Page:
We try to show work that is stimulating and exciting but believe that the visual arts should work without having to read the artist’s instructions on how to approach their work. It is inevitable that a gallery reflects the taste of the people running it, but we try to involve other people to stop us becoming too predictable and we always try to work with the space, which is more appropriate for small works for a domestic market.

Why did you start?
We were working in graphic design and were disappointed with the lack of galleries who were prepared to view our work let alone exhibit it, so opened this space as a basement design studio and a street-level gallery. We guarantee we will look at the work of any artist who makes an appointment.

A&D Gallery
Pop pickers – A&D Gallery will look at all artists’ work; just make an appointment

What’s the one piece of art or sculpture you’d like to have in your gallery?
Probably the ceiling from the Sistine Chapel but finding the space could be tricky. Maybe one of Jeff Koons’ large, shiny sculptures.

What’s your advice to someone who wants to use art as an investment?
Buy things you love and be surprised if they hold their value.

What’s coming up?
We’re planning a Pop Masters show for summer.

Jack BellJack Bell


Jack Bell Gallery,
13 Masons Yard
St James’s,

How would you sum up your gallery?
It has a focus on emerging contemporary art from around the world. Gallery artists have been included in important exhibitions at The Guggenheim Bilbao, Pompidou, Hayward Gallery, Mori Art Museum in Tokyo, Victoria and Albert Museum, among others.

What do you look for in your artists?
We are looking for talent and solid partnerships, as introducing new artists to collectors is a big investment and a long-term commitment.

How do you find them?
Studio visits are very important as it’s necessary to see the works in production and understand the processes from being on the ground.

What discoveries are you especially proud of?
I’ve exhibited a number of up-and-coming contemporary West and Central African artists. Leonce Raphael Agbodjelou [from Benin] will exhibit in museums across America and Europe in 2015. Aboudia [Ivory Coast], Boris Nzebo [Cameroon] and Armand Boua [Ivory Coast] are currently exhibiting in Pangaea II: New Art From Africa And Latin America, Saatchi Gallery, London, which runs to 10 September.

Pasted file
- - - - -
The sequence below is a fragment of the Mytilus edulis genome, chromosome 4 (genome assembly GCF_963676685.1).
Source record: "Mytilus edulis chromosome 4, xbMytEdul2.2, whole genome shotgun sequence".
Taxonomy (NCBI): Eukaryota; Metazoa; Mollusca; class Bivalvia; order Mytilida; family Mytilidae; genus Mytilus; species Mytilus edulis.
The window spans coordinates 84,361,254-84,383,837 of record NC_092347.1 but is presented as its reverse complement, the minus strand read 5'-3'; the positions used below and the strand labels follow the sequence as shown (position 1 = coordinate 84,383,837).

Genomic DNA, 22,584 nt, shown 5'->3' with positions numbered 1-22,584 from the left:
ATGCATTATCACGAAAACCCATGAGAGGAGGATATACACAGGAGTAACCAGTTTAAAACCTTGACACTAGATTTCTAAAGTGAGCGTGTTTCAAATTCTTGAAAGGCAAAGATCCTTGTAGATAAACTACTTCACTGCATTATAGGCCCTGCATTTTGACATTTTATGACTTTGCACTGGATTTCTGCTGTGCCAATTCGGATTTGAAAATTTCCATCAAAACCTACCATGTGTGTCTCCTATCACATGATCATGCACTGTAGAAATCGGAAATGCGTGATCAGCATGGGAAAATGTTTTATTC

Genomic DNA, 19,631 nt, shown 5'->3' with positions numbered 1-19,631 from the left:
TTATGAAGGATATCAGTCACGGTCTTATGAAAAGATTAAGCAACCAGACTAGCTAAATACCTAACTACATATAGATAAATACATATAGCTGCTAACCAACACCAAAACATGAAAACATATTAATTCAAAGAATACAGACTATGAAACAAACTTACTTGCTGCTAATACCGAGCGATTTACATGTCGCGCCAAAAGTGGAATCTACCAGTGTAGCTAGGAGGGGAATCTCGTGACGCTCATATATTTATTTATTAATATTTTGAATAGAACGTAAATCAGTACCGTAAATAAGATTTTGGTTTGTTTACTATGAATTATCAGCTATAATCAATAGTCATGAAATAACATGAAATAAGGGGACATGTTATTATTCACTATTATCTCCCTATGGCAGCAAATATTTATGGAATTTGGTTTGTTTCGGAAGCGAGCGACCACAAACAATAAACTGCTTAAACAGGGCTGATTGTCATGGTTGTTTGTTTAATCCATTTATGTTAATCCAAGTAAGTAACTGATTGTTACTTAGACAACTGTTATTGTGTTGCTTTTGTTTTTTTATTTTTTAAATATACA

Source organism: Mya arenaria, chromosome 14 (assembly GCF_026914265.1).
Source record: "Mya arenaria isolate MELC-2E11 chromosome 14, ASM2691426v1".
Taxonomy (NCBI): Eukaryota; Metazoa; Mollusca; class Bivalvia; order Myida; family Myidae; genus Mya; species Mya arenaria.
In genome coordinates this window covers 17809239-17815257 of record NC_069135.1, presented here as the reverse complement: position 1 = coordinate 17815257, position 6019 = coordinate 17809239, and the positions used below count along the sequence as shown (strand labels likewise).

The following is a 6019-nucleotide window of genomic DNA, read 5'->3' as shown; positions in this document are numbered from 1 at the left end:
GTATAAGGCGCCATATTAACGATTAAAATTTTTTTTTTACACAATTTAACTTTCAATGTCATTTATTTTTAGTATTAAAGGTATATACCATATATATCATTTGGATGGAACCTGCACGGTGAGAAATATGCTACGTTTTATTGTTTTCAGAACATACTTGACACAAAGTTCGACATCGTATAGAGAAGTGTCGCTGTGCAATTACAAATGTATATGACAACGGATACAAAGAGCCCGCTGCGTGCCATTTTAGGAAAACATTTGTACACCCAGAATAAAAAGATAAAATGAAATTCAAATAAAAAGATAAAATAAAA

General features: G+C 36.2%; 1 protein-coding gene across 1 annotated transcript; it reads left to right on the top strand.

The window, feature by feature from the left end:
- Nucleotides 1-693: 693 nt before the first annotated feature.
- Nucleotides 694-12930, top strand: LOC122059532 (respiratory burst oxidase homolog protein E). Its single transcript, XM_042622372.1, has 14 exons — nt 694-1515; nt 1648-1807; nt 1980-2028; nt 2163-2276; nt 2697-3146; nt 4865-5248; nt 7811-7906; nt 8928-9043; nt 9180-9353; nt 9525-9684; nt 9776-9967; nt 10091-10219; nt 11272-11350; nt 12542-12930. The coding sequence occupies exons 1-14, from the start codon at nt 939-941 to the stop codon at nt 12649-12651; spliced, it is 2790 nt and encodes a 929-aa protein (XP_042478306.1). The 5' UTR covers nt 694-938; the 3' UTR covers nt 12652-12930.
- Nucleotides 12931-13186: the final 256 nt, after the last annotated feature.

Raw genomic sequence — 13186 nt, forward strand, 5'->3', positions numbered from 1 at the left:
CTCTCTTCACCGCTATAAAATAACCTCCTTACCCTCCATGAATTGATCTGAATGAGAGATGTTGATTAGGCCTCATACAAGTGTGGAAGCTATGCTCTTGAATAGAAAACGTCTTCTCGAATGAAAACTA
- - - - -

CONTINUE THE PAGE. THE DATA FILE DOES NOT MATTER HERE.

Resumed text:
How and when did you start?
I came from Australia to study a masters in art history at the Courtauld Institute. I worked for three years at Timothy Taylor Gallery in London before opening my own space. In February 2010,I opened the current gallery space on Masons Yard, St James’s.

What’s coming up?
Our next show will be new paintings by Harlem-based contemporary artist Cullen Washington Jr.

Rudi Christian FerreiraRudi Christian Ferreira

Gallery Manager

The Wapping Project Bankside,
Top Floor,
37 Dover Street
London W1.

What is your gallery about?
The Wapping Project Bankside is a gallery that specialises in photography and film.

The Wapping Project
Public image –
The Wapping Project Bankside exhibits photography and film

How do you see the future of art – where will it go next?
There has definitely been a firm move towards art fairs but I believe there will always be a need for a bricks-and-mortar gallery.

What do all your artists have in common?
All our artists respond to the complexities of life. Their work is not part of some perceived aesthetic trend.

How important is discovering artists for you?
There needs to be a balance between developing your gallery artists, building on that relationship and also finding new artists.

What is the most satisfying aspect of your work?
Whenever I get one of our artists into an important collection or secure them a museum exhibition.

What would your advice be to a budding collector?
Always work with a reputable gallery and build a relationship with them. To us, the relationship with our collectors is as important as our relationship with our artists. We want our collectors to build important collections and work with them to achieve that by focusing on collecting in depth and understanding an artist’s practice rather than collecting too widely.

What would your advice be to an artist looking for a gallery to work with?
Research a gallery and their programme and see if your practice can make an interesting contribution to the existing gallery artists. If you think it could, then approach a gallery.

What’s the function of art today?
To challenge us – to make us question our existence.